The people most affected by the tech layoffs

Overall, these layoffs are a body blow to diversity in tech, not just slowing but actually reversing hard-won gains.

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So far, the current wave of tech layoffs has directly affected more than 153,000 people in 2023. But it’s had a disproportionate impact on women, people of color, and people in the United States on H1-B visas. Overall, these layoffs are a body blow to diversity in tech, not just slowing but actually reversing hard-won gains.

Of those who lost their jobs in the most recent round of layoffs, 45% were women—which doesn’t sound bad until you remember that less than a third of tech industry roles and less than a quarter of tech leadership roles are filled by women. Other underrepresented groups, especially Black tech workers, have also been impacted at outsize rates. And the layoffs have revealed cracks in an immigration system that hasn’t been overhauled since LISTSERV was born.

Women and people of color are more likely to have jobs perceived as expendable

Women and people of color aren’t being laid off at higher rates because we were dead-weight DEI hires in the first place. According to Sarah Kaplan, director of the University of Toronto’s Institute for Gender and the Economy, it’s because “the roles that historically underrepresented groups are hired into tend to be seen as the most expendable.”.

This includes less technical roles and ones perceived as less prestigious or farther from the product—like field and customer support, human resources, communications, and marketing. “Overall, definitely nontechnical roles are more affected, women are more affected,” Reyhan Ayas, a senior economist at Revelio Labs, told The Washington Post.

The rise of remote work during the pandemic allowed more women and people of color to enter the tech workforce because remote work made barriers like childcare and unaffordable housing within commuting distance of the office easier to overcome. At Meta, for instance, US hires for remote roles in 2022 were more likely to be people of color, while global hires were more likely to be women. But when companies make cuts, remote workers may be more likely to lose their jobs—they certainly feel more anxious about it, according to Harvard Business Review. Since companies often follow the “last in, first out” rule when determining which jobs to cut, recently hired remote workers—more likely to be women and people of color—are often the first to be laid off.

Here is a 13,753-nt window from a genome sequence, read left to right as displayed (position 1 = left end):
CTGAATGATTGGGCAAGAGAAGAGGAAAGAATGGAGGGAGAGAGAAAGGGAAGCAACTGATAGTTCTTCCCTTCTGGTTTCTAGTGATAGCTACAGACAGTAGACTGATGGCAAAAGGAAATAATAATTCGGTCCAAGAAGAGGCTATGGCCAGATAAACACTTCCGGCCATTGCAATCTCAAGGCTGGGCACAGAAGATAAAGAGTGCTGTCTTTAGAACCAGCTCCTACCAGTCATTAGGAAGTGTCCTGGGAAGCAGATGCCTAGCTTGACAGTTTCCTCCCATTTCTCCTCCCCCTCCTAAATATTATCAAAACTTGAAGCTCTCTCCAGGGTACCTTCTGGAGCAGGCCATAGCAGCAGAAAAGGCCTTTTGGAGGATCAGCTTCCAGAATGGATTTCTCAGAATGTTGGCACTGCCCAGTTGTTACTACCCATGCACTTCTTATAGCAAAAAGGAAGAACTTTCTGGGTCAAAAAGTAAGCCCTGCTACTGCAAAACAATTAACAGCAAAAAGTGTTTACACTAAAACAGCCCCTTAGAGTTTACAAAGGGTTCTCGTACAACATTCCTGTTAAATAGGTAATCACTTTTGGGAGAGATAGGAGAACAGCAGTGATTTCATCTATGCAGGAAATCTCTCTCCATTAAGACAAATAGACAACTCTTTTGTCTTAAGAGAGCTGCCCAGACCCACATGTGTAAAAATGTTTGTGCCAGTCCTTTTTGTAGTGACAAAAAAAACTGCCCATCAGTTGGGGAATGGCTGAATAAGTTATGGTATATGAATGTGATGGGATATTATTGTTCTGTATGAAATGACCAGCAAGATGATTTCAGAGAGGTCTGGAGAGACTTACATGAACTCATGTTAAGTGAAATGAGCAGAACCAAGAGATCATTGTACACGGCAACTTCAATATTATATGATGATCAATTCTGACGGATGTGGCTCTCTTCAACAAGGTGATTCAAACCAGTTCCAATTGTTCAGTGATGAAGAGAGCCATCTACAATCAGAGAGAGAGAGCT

The reasons why roles seen as less technical and/or less prestigious tend to be stacked with representatives of underrepresented groups are manifold and complex, including structural barriers like historical access to education and economic resources, geographic location, social conditioning in school, and cultural and familial expectations. But the result is that industry-wide layoffs fall disproportionately on people who are already underrepresented in tech.

Our immigration system is failing H-1B visa holders

For foreign-born tech employees in the US on H1-B visas, a layoff isn’t just a job loss: it can uproot their entire lives, and their families’ lives. The H-1B visa program allows people with specialized skills who are sponsored by an employer to come to the US to live and work. H1-B visa holders can stay in the US for no longer than six years unless an employer sponsors their permanent residency (their green card).

The number of H-1B visas awarded is capped at 85,000, and big tech companies account for a hefty percentage of these, with nearly 70% of the visas going to people in “computer-related” roles. Because only a limited number of employment-based residency applications can be granted every year, people can wait decades for a green card, tying H1-B visa holders to the same employer for years and making them especially vulnerable in the event of layoffs.

When someone on an H1-B visa is laid off, they have 60 days to secure sponsorship with another employer or leave the country. “These visa holders have built lives here for years, they have a home, and children, and personal and professional networks that extend for years,” Linda Moore, president and CEO of TechNet, told WIRED. When the companies responsible for sponsoring most H1-B visas are the same companies laying off workers, the system fails the workers (and the companies) it exists to serve.

Part of the problem is we’re using a legacy system from the 80s. The H1-B system hasn’t changed substantially in more than 35 years, writes Anna Kramer for WIRED, but in those decades, the US has become a dominant presence in science and technology, a rise fueled in large part by foreign-born talent. The immigration system hasn’t evolved along with the reality of the industry, and that creates problems—not just for individuals, but for companies and the industry as a whole.

“Tech companies have invested decades and millions of dollars into lobbying for kinder rules and an increase in the number of visas available, and in sponsoring hundreds of thousands of workers,” writes Elliott. “Yet the process remains unchanged, and layoffs mean some skilled workers that companies may want to hire from competitors either now or in future will instead leave the country.” And that’s our loss.

A problem for everyone

The erosion of diversity in tech is a problem for everyone, not just individual members of underrepresented groups. “If you don’t have a diverse workforce, you’re going to get technologies that exacerbate inequalities in our society,” Kaplan told Fast Company, referring to technologies like AI-powered facial recognition or credit score assessment. “We should care that the tech sector is not diverse, because it’s creating technologies that shape our lives.”

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